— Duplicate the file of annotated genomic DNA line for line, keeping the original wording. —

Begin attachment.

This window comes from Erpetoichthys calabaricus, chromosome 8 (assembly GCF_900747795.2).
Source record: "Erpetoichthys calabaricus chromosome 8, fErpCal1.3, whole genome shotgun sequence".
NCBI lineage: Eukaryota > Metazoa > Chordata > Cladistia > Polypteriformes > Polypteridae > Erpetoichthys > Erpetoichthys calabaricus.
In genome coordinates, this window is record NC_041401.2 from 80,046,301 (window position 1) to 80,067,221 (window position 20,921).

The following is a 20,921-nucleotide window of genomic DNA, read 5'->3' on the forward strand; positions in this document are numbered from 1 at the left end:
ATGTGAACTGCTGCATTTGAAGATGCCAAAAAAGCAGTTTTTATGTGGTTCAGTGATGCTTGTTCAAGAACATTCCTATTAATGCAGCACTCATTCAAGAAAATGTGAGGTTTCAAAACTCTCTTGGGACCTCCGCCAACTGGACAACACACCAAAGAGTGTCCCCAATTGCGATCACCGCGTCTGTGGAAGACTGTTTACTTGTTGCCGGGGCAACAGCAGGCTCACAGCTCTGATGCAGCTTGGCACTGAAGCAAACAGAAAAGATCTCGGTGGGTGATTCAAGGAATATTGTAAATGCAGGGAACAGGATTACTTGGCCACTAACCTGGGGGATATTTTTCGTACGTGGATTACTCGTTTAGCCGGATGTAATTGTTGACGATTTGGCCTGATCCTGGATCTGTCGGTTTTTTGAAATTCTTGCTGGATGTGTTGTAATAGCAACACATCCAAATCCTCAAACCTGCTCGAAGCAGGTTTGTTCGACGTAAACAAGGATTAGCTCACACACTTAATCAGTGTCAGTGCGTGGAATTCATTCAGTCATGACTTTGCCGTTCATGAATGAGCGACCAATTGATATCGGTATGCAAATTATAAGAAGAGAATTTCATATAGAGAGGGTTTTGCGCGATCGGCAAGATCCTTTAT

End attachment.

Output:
This window comes from Erpetoichthys calabaricus, chromosome 8 (assembly GCF_900747795.2).
Source record: "Erpetoichthys calabaricus chromosome 8, fErpCal1.3, whole genome shotgun sequence".
NCBI lineage: Eukaryota > Metazoa > Chordata > Cladistia > Polypteriformes > Polypteridae > Erpetoichthys > Erpetoichthys calabaricus.
In genome coordinates, this window is record NC_041401.2 from 80,046,301 (window position 1) to 80,067,221 (window position 20,921).

The following is a 20,921-nucleotide window of genomic DNA, read 5'->3' on the forward strand; positions in this document are numbered from 1 at the left end:
ATGTGAACTGCTGCATTTGAAGATGCCAAAAAAGCAGTTTTTATGTGGTTCAGTGATGCTTGTTCAAGAACATTCCTATTAATGCAGCACTCATTCAAGAAAATGTGAGGTTTCAAAACTCTCTTGGGACCTCCGCCAACTGGACAACACACCAAAGAGTGTCCCCAATTGCGATCACCGCGTCTGTGGAAGACTGTTTACTTGTTGCCGGGGCAACAGCAGGCTCACAGCTCTGATGCAGCTTGGCACTGAAGCAAACAGAAAAGATCTCGGTGGGTGATTCAAGGAATATTGTAAATGCAGGGAACAGGATTACTTGGCCACTAACCTGGGGGATATTTTTCGTACGTGGATTACTCGTTTAGCCGGATGTAATTGTTGACGATTTGGCCTGATCCTGGATCTGTCGGTTTTTTGAAATTCTTGCTGGATGTGTTGTAATAGCAACACATCCAAATCCTCAAACCTGCTCGAAGCAGGTTTGTTCGACGTAAACAAGGATTAGCTCACACACTTAATCAGTGTCAGTGCGTGGAATTCATTCAGTCATGACTTTGCCGTTCATGAATGAGCGACCAATTGATATCGGTATGCAAATTATAAGAAGAGAATTTCATATAGAGAGGGTTTTGCGCGATCGGCAAGATCCTTTAT